The next band I didn’t know was Stuck on 45. They were straightforward, 90’s melodic punk, in the vein of Pennywise, NOFX, or about half of the epifat bands. Being a child of this punk rock, I have to say they brought me to a place of comfort, which was much needed after the spectacle I had witnessed directly before them. And just as I was getting comfortable with the band, they totally blew my mind. The bassist switched instruments with the guitarist, and the drummer took over vocal duties. Apparently, I’m easily amused, but this was an unexpected, and welcomed change mid set that I really thought showed the versatility of the band. If I liked them prior, my enjoyment only went up with the quick change.

Austin’s heavyweights, Worm Suicide, took the stage next. They are classic punk rockers, having been a band for over 20 years, and they brought a stage show that proved that it takes more than good tunes to have a band last over 20 years. They truly enjoyed every second they were on stage, and while their tunes are a bit too street punk for me, this was one of their better shows I’ve been witness to. With his Lucha Libre mask in tow, the lead singer made sure everyone in attendance knew where there eyes should be focusing for the entirety of their 45 minute set.

Finally, Voice of Addiction took the stage. Again, this band I had only known from their documentary about touring life, but I knew enough that had me pleased to see them added to this line-up. What started out as a typical folk punk show, with two of my favorites getting things kicked off, it had definitely evolved to a much more classic punk crowd. Plenty of crusties with their leather jackets were around, but the crowd had also diversified, and more of the mainstream punk fans had shown up to give their love to this established Chicago three piece. While their line-up has changed since the documentary, the music remains very similar to everything they were showcasing on the film: straightforward chicago punk rock. If you’re a fan of 88 Fingers Louie, Alkaline Trio, or any of the other Chi-Town bands from that era, you’ll likely enjoy their tunes. They’ll likely never be my favorite band, but I’d come out to see them again if they come back through Austin.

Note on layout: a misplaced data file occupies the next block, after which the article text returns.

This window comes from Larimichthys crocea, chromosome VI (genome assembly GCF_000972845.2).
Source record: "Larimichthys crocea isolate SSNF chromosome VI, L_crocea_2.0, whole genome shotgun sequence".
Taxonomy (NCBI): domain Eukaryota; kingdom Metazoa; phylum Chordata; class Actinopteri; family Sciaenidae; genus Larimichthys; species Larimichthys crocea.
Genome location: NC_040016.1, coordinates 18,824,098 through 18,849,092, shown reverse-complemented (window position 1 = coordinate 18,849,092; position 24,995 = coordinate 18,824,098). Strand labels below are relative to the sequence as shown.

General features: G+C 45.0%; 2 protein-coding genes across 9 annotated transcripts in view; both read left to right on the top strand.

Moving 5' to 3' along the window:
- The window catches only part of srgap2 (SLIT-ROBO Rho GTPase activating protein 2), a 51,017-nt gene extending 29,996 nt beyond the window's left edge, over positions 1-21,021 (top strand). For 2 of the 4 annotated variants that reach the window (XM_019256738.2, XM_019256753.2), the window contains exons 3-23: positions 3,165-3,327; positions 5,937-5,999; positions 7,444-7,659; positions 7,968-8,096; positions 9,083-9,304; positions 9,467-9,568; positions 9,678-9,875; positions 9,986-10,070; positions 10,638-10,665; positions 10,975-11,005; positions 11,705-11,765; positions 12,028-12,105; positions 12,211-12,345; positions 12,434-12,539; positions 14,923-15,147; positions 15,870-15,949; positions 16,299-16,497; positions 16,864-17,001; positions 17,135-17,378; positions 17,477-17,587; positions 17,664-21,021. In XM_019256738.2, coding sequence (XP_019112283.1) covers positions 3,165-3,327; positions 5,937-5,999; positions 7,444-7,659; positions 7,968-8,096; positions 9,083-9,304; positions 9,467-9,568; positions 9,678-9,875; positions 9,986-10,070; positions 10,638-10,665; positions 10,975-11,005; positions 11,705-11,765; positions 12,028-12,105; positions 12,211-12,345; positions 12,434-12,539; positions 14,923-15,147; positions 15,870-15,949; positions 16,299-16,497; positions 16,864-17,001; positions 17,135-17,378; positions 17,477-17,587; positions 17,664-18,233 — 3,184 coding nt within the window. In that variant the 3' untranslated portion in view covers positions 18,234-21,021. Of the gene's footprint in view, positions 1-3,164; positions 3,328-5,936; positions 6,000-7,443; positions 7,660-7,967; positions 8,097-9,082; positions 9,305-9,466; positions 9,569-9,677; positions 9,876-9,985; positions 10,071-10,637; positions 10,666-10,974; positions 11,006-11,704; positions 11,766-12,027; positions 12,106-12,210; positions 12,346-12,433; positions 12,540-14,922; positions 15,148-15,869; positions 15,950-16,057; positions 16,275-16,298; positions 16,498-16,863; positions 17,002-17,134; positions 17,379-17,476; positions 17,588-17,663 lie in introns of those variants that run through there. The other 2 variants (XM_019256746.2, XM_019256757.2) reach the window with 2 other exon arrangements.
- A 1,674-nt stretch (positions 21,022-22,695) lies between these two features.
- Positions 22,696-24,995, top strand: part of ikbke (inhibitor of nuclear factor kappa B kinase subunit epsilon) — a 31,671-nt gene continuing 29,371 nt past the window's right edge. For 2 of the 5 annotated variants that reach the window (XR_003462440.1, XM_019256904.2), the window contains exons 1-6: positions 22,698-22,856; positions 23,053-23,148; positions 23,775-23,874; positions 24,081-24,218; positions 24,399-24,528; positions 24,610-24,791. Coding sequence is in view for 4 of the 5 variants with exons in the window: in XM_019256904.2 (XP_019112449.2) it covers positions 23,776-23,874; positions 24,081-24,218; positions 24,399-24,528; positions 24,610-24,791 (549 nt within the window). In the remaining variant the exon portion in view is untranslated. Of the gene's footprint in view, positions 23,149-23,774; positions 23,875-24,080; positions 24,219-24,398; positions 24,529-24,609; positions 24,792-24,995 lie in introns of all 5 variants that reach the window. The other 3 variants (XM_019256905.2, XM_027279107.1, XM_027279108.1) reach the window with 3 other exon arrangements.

The final act, and my Spotify 2019 most listened to band, was Escape from the Zoo. Jesse Sendejas has this ability to write lyrics that feel like they were written specifically for me. That said, at least 20 fans I know say the same thing about his lyrics. Couple that with a sonic fusion of ska, punk, and folk punk sounds that blow anyone out of the water, and you have Escape from the Zoo’s live show. The guitar and mandolin work together so well on the records, I was honestly a bit fearful of the band’s ability to pull off such tight work on the strings, but they did anything but let me down. Despite needing to leave only half way through the set, I have to say that it will be tough for a band to beat this performance as my favorite for 2020, and we’re only two months in!

All in all, it was a good night, and welcomed vacation from the folk punk scene, if only for a few bands. I’ll probably still find myself at more folk punk shows than anything else, but it was good to know that my ears hadn’t forgotten that they enjoy a bit of old school punk as well. And, come on, who else can say they saw a band’s interpretation of “No Scrubs” at a punk rock show?